Milton has begun offering more “plant-powered” meals in Forbes Dining Hall, thanks to the advocacy of the student Sustainability Board and in partnership with Aramark, the school’s Dining Services vendor.
Melanie Forney ’24, Gus Vogel ’25, and Juni Brewster ’25 worked for the past year to expand the dining hall’s plant-based offerings, said Linnea Engstrom, a Science Department faculty member and Milton’s sustainability coordinator. Historically, the dining hall has offered a plant-powered meal during Earth Week.
“Eating less meat has a large impact on the environment,” Engstrom said. “The livestock sector is one of the leading causes of deforestation and there are a large number of resources needed to raise meat, both through land use in growing crops for the livestock to eat and drinking water for them. There is also livestock waste, which can pollute water sources.”
Sharing messages celebrating strength in supportive communities, this year’s Convocation speakers challenged Milton students to “Dare to be true” to one another and the world at large.
Convocation marks the beginning of the academic year for the Upper School. Students heard remarks from Head of School Dr. Alixe Callen ’88, Director of Restorative Justice Suzanne DeBuhr, co-Head Monitors Katherine Risden ’24 and Chris Amodeo ’24, and Principal Dr. Monica Benton Palmer.
Dr. Callen recalled starting at Milton as a sophomore: Coming from a small school in her New York hometown where she had been a standout student, she struggled initially. The other girls in Goodwin House already had strong bonds with one another and classes were much more challenging. Once she opened up and shared her vulnerability, the support she received from fellow students and her teachers helped immeasurably, she said.
“What saved me in those beginning months were the people, faculty, staff, and friends who watched out for me,” Dr. Callen said. “When I opened myself up to help and support from the community, when I admitted things were hard, when I allowed myself to cry, things got better. And that’s the power of community. My belief in the power of community started here at Milton, and it’s been a theme in my life and my work ever since.”
A lifelong love for writing and storytelling, stoked by English classes at Milton, propelled Neha Wadekar ’07 into a career in freelance journalism, she told students at the recent 44th Annual Laurence S. Persky Memorial Awards.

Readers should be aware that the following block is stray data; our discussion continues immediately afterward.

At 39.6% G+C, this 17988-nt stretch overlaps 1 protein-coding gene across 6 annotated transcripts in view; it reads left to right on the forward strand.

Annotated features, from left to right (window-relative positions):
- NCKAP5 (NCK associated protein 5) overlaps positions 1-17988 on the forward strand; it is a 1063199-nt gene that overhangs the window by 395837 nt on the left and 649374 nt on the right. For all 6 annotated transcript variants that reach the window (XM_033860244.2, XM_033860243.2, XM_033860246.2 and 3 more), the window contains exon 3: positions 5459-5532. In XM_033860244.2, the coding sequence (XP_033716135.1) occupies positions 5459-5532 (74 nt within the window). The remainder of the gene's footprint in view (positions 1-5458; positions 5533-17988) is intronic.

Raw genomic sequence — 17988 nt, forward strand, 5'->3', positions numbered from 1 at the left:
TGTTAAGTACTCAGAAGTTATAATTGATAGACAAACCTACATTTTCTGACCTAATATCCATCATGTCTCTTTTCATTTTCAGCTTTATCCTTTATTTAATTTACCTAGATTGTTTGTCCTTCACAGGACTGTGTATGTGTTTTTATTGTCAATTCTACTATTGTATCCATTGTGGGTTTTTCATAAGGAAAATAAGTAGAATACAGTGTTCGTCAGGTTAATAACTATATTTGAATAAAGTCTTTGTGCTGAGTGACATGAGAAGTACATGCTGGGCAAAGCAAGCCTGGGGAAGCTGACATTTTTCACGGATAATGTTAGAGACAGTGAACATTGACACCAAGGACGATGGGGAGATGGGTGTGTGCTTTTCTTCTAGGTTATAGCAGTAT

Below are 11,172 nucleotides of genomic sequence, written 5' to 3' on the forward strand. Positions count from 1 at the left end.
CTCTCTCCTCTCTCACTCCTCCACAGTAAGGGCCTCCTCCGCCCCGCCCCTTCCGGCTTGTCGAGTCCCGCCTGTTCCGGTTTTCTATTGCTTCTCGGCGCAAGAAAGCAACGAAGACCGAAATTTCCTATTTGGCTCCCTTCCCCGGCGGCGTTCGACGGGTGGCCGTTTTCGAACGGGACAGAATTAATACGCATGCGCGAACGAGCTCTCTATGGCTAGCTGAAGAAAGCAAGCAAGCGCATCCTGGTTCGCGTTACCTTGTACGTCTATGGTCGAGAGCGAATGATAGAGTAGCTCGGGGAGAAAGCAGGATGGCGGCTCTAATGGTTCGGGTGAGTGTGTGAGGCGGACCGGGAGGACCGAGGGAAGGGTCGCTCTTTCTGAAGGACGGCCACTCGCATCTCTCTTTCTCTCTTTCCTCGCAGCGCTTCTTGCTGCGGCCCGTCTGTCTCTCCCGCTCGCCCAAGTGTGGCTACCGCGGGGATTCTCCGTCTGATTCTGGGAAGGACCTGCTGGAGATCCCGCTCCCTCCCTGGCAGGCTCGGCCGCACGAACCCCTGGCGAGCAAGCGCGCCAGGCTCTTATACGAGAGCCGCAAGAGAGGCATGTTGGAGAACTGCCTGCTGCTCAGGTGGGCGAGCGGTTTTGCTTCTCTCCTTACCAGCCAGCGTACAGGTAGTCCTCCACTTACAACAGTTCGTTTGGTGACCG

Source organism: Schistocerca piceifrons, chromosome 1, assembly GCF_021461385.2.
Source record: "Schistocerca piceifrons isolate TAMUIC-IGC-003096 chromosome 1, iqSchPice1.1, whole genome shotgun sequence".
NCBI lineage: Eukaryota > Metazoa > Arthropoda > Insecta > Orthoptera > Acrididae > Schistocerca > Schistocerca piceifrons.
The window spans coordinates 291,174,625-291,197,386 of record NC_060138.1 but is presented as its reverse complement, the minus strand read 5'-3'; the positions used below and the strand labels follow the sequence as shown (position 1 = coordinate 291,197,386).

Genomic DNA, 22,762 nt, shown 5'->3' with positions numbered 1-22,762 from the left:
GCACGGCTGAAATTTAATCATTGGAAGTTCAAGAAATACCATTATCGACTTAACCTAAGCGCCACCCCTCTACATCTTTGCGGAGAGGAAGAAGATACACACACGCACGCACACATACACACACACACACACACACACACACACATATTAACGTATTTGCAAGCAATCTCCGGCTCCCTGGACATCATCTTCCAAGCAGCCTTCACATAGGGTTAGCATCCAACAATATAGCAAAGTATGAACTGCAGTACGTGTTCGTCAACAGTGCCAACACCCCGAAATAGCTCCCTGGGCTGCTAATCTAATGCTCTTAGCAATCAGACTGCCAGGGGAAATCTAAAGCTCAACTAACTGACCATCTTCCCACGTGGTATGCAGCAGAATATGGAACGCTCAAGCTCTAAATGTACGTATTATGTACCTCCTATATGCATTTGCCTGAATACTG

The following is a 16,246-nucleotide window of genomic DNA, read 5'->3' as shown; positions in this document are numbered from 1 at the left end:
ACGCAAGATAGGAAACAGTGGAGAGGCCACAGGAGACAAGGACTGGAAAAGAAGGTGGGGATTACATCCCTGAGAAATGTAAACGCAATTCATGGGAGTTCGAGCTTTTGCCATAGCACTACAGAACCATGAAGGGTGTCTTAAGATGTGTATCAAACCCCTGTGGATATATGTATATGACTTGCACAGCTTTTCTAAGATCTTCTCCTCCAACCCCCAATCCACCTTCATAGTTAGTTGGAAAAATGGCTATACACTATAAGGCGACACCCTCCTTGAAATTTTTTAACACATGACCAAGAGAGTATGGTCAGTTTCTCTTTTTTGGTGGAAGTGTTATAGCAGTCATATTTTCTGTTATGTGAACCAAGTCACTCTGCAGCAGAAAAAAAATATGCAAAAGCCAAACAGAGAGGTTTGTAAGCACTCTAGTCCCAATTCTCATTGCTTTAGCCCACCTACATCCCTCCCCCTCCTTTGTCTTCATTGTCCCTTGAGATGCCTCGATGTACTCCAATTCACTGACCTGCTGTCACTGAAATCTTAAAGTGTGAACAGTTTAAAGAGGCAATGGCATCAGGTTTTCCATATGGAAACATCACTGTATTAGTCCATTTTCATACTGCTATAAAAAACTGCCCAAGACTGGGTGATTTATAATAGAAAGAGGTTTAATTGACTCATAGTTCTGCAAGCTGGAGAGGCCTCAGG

“I joined Milton in seventh grade, and I remember coming back for my revisit day and Ms. Simon was teaching Pride and Prejudice,” Ms. Wadekar recalled at the ceremony, which honors the best in student-published writing and artwork. “I was blown away by the level of back and forth discussion that the students were having about the meaning of the novel and the specific intentions of certain passages and the construction of particular sentences.”
Leah Li ’26 was selected as one of the top ten winners of the New York Times Student STEM Writing Contest this year, and her essay exploring what glass frogs can tell us about human blood clotting was published by the Times last month.
“I’ve always been interested in how nature gives us such a good handbook for dealing with problems, like how the design of bullet trains was inspired by birds because they’re so aerodynamic,” Leah said. “Nature tells us a lot about what we can do. In terms of the glass frogs, their ability to put all their red blood cells into their liver could give us some guidance on how we can prevent blood clots in humans.”
Leah, a boarding student from Texas who lives in Hallowell House, was one of more than 3,000 entrants in the contest. Competitors had to write about a stimulating discovery or topic that they found interesting and cite at least one source from the New York Times, Science News, or its sister site, Science News Explores.
In selecting her topic, Leah read through science articles she found fascinating and learned about glass frogs in Panama. The frog species, as Leah wrote, is “one of the few transparent terrestrial creatures.” As a result, the operation of its circulatory system was visible to scientists who studied the frogs during different activities. They found that while the frogs slept, almost 90 percent of their red blood cells traveled to the frogs’ livers, effectively allowing them to safely be translucent and better protected from predators.
Dare: The Campaign for Milton is about Milton’s people—our students, our faculty, and the power of their experiences together. This campaign—the most ambitious fundraising effort in Milton’s history—will raise $175 million to ensure that Milton Academy is a national leader in teaching and learning: connecting the most talented, motivated students in the world with the most innovative and dedicated faculty. At the public launch of Dare, the School is already 48 percent of the way toward that goal.
On October 24, more than 500 alumni, parents, friends, faculty and staff celebrated the campaign launch on campus—under a tent on the quad, hearing personal stories about the life-changing effect of a Milton education. Lisa Baker of the English department—parent to three students in Milton’s Middle and Lower Schools—shared the story of Helson Taveras ’14 (now a sophomore at Columbia University) and Israel Moorer ’16, who connected to launch an app allowing Columbia students to donate extra meals from their weekly meal plan to students who cannot afford to eat. “Israel and Helson’s story is inspirational, not in small part because it exposes the truth that these two students would never have met had they not received financial aid to attend Milton,” said Lisa. “But it inspires, too, because it illustrates the profound connection between storytelling and change.”